Sunshine, food, beer… and a moat – Sunday lunch at St Peter’s

We may have been a little quiet recently, but we haven’t stopped exploring east Anglia – just found that it’s become more difficult to find the time to write about our discoveries! However, the Easter break has finally provided – alongside an opportunity to do some more poking around – an opportunity to reflect on one such discovery, and finally write something about it!

A few weeks ago, while planning to explore the countryside around and between Diss and Bungay, we realised that we would be quite close to South Elmham – the home of St Peter’s brewery.

We’ve tried their beers a couple of times in the past (initially attracted by the lovely containers –  apparently shaped after 18th century oval gin bottles) and were intrigued to visit. Unfortunately we’d be there on a Sunday (so the brewery itself would be closed), but the site is also home to St Peter’s Hall, which is open as a bar and restaurant – the perfect venue for a Sunday lunch!

After a little drive around some country lanes bordering farmland – all very pleasant in the spring sunshine – we approached the hall with some idea of what to expect, but little realisation of the architectural wonder hoving into view down a long driveway.

Dating from 1280, the hall was extensively rebuilt and extended in 1538/39 using materials bought by the owner – Mr Tasburgh – as “architectural salvage” from the remains of Flixton Priory – a pattern of monastic dissolution and material reuse that was to be repeated throughout the county in the following years of the reformation.

This little bit of history is important when you first see the building – our first impression was, indeed, that this was a former monastic building. The most imposing architectural features – including the windows, porch and intricate carvings – were taken from Flixton Priory and grafted onto the original house. Add in a moat, blue skies and blazing sunshine, and I couldn’t help but start imagining what life must have been like when it operated as a monastery… except, of course, it never did.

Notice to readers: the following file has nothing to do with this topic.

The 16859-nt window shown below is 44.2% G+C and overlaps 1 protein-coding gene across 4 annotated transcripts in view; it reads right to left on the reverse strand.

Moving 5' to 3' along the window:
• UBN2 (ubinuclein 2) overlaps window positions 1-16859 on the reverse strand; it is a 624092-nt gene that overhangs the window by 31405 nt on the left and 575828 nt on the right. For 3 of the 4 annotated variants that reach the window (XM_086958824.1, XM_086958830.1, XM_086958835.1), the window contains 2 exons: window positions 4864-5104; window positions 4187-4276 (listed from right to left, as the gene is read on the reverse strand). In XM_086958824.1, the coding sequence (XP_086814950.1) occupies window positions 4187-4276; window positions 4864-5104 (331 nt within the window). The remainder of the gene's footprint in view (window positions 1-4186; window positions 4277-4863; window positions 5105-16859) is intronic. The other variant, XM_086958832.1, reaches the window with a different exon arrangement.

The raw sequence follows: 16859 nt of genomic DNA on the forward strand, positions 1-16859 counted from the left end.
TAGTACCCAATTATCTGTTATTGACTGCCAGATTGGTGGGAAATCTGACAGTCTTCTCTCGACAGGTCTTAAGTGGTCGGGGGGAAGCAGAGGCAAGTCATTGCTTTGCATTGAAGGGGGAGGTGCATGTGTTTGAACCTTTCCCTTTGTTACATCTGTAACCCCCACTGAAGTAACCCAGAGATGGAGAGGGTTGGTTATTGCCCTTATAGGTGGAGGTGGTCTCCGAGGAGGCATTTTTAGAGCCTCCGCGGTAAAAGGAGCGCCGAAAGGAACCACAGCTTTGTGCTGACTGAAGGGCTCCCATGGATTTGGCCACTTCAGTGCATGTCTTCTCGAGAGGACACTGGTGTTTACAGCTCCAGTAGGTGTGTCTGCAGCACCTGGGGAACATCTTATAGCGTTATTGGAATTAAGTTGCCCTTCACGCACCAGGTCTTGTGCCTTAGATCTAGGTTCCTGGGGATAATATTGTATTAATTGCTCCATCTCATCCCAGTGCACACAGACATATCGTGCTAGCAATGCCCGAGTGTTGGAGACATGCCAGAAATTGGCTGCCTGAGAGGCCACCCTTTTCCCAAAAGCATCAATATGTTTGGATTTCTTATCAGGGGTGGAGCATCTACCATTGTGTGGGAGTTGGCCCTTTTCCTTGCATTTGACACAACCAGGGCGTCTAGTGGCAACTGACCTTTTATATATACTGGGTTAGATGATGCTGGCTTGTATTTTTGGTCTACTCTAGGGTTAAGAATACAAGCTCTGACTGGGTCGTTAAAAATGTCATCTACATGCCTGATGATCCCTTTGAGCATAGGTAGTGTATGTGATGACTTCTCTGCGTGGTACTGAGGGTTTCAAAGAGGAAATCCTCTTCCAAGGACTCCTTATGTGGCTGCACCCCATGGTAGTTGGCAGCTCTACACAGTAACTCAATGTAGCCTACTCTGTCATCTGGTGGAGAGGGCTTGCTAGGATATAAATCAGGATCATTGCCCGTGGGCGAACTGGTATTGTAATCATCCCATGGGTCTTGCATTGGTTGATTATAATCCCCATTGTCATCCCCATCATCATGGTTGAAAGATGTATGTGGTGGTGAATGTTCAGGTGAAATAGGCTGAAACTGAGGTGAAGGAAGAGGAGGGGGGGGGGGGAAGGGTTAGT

Approaching the hall

Approaching the hall

Behind the hall lay more treasures – namely, the brewery itself. Over a small courtyard from the hall are a complex of former agricultural buildings, now converted into offices, a shop, and the whole brewing operation. Founded only relatively recently – in 1996 – the brewery fitted perfectly into the site, with it’s deep borehole supplying excellent quality water, and readily available malted barley providing a properly local brew. Unfortunately we were a little early in the year for a full brewery tour (we will be back!) – but did opt for a sample beer with our lunches.

The hall itself is divided into a couple of areas – a more informal bar room, with access to a small terrace next to the moat – and a more formal dining room. We were seated in this dining room in the main part of the hall – and were again struck by the church-like features… particularly the bench seating along one wall, large fireplace, and a giant wall-hanging. All very imposing!

Looking toward the brewery

Looking toward the brewery

Terrace by the moat

Terrace by the moat

More imposing, however, was the piece of fish delivered to Lucy (who had ordered Fish and Chips). Her plate of food would have easily fed most of the people in the room; more impressively, it was excellent in spite of it’s size – an expert fish fryer at work there! I stuck with a traditional Sunday roast of local pork with seasonal veg – and again, it was excellent. The only negative from the whole experience was probably that the sun had caught everyone off-guard, and it was incredibly warm.

Fish and chips

Fish and chips

Roast pork

Roast pork

St Peter’s is definitely worth a visit – either for the brewery tour, or the food – but if you can, try for a day when you can manage both.

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